Every writer operates differently. Some people work in bursts, reaching giant word counts one day and writing nothing the next. Some fit in words whenever they can, wherever they can. Others, like me, do best with a routine. Since I work full-time, my routine involves at least two hours of butt-in-chair time at the beginning of the day, every day. Although I don’t have a strict word count goal (as per this post, where I resolved to be nicer to myself), I feel good if I hit at least 1000 words. Usually, I can accomplish this in less than an hour.
But the problem is, sometime that two hours of butt-in-chair time doesn’t always constitute work.
There are mornings I sit at my desk, open my Word document, and stare at it. I make awkward eye contact with the fresh new chapter heading in front of me and consult any notes I might have made. My fingers hover over the keys. Then all of a sudden I’m on Twitter or checking out Publishers Marketplace or looking at purses online (shh, don’t tell my husband). Before I know it, I’ve wasted half an hour. Or a full hour. And then it’s time to get ready for work and I’m staring at a couple half-assed sentences and I feel guilty because I know I could have done more if I had only managed my time better.
I have been thinking about this a lot recently. About why it’s so difficult to get going some mornings, when other times the words flow freely. It’s easy enough to chalk it up to writer’s block or make up some excuse, but I wanted to identify the problem so I could find out a way to solve it.
The problem? Momentum.
I used to think momentum just meant writing every day, even if it’s only for five minutes, because you at least touch base with your story and characters that way. But now I’m looking at momentum on a smaller scale. For me, it’s not about writing every day as much as where you start writing each day.
When you’re going at that crazy, frenetic pace with your writing, when you know exactly what you want to say, it’s a heady feeling. It’s amazing when your fingers can barely keep up with what your brain is thinking. When you finish for the day, you feel invincible. You can’t wait to get going the next day and pick up where you left off. So when you sit down the next morning and find that the word well has dried up, it’s easy to wonder how the momentum stalled just like that.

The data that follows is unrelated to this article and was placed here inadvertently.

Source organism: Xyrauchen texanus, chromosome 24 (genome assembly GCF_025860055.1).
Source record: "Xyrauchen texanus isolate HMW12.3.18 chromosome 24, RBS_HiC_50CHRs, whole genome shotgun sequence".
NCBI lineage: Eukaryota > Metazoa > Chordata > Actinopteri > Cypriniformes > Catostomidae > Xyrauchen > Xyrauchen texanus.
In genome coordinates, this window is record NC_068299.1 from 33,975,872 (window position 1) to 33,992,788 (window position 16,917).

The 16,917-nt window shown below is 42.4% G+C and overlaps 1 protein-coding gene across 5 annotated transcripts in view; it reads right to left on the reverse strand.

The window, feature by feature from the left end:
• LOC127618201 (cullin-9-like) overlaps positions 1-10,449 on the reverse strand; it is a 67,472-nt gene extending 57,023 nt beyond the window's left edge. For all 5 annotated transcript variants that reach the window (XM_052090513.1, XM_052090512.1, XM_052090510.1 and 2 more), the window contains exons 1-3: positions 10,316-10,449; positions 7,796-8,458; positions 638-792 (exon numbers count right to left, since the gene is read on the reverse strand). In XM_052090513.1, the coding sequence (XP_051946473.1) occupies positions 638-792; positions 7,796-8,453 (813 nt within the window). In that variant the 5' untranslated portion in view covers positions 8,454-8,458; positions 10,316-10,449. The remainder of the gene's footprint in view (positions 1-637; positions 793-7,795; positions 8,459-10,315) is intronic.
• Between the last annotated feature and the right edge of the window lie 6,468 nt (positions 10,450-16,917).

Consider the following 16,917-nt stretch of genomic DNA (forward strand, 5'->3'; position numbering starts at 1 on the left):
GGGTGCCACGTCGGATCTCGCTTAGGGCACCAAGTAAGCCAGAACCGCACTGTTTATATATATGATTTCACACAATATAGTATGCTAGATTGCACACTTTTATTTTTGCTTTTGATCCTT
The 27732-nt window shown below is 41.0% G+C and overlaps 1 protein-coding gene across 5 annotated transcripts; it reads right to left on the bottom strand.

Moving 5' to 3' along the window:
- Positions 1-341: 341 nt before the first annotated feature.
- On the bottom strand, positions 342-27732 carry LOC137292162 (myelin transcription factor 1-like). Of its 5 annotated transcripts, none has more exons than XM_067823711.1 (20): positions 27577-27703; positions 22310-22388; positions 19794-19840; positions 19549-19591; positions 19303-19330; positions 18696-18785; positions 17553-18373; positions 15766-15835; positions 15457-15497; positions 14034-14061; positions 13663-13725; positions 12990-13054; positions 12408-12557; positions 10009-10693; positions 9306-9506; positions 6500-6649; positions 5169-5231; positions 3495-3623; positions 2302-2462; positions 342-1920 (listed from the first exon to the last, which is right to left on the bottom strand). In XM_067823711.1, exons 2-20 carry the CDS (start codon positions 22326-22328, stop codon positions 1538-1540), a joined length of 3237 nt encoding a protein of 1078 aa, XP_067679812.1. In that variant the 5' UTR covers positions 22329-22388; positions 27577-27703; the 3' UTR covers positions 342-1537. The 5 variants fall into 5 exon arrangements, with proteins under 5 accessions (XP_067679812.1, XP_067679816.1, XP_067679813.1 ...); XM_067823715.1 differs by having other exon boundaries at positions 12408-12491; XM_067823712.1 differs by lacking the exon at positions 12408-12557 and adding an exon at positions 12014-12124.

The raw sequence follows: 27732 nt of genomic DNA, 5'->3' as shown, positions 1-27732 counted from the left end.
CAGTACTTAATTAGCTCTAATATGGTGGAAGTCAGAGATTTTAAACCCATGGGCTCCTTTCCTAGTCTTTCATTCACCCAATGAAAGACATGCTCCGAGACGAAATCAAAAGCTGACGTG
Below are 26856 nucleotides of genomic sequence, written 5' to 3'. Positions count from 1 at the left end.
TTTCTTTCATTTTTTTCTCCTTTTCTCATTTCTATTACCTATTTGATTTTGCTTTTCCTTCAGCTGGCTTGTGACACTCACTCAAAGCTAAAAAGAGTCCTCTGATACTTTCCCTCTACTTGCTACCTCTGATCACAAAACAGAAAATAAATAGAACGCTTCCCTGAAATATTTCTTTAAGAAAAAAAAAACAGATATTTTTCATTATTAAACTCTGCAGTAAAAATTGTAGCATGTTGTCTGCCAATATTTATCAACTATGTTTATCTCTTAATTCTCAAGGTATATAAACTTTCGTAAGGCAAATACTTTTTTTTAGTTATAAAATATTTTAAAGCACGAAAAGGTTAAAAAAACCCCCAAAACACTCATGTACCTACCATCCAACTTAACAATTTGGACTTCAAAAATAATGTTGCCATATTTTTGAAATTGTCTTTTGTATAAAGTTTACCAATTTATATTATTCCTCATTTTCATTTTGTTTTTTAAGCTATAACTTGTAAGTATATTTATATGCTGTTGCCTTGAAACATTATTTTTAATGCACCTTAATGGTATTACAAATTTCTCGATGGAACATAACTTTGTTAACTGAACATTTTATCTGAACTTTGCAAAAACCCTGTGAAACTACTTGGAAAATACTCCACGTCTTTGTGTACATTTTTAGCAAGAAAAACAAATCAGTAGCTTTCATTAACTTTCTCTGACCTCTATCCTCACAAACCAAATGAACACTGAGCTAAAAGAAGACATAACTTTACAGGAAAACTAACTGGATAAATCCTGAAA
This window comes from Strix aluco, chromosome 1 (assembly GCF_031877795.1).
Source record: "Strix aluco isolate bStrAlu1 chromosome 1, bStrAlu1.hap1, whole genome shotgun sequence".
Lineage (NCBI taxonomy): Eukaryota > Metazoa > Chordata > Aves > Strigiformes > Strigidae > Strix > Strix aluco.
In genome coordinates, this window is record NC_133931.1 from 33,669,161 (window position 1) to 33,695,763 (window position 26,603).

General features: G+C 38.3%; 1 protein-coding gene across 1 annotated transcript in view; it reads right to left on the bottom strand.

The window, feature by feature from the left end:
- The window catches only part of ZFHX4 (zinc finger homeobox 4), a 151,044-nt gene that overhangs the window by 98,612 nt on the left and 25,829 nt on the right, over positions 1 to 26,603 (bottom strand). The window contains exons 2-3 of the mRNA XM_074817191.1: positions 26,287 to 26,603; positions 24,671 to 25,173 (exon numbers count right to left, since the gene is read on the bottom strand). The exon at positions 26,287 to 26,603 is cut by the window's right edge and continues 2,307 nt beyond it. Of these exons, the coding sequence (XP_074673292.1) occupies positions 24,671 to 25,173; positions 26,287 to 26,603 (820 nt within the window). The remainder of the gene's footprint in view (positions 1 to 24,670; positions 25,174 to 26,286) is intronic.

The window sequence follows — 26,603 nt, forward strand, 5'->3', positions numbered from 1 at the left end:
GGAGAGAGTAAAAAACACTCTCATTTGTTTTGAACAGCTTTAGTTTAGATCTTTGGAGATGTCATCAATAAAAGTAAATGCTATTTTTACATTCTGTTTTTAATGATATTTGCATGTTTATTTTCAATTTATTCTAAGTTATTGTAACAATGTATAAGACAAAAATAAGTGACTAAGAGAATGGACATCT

What I’m coming to realize? That stopping at the end of a chapter—a logical place to finish a writing session—can make it that much harder to get going when you pick up where you left off. I’m finding more and more that when I stop off at a crucial point—even in the middle of a sentence—it’s infinitely easier to get going the next time. You’re dropped right back into the thick of things, and finishing one sentence leads into writing a whole lot more. You can latch onto your thoughts and inject yourself back into the story easier than if you’re just staring at “Chapter 26” and a scarily blank page.
I used to hate stopping partway through a chapter. I used to feel like a failure if I had to abandon a sentence halfway through. But now, I purposely look for places I can stop writing in the heart of the action. Because I know it’ll be that much easier for me to hone in on my story when I pick up the sentence. (And that much easier to keep Twitter and online shopping distractions at bay.)
And the best part? That heady, invincible feeling always comes back, and I’m excited about my story all over again.
I’d love to know—how do you keep momentum going?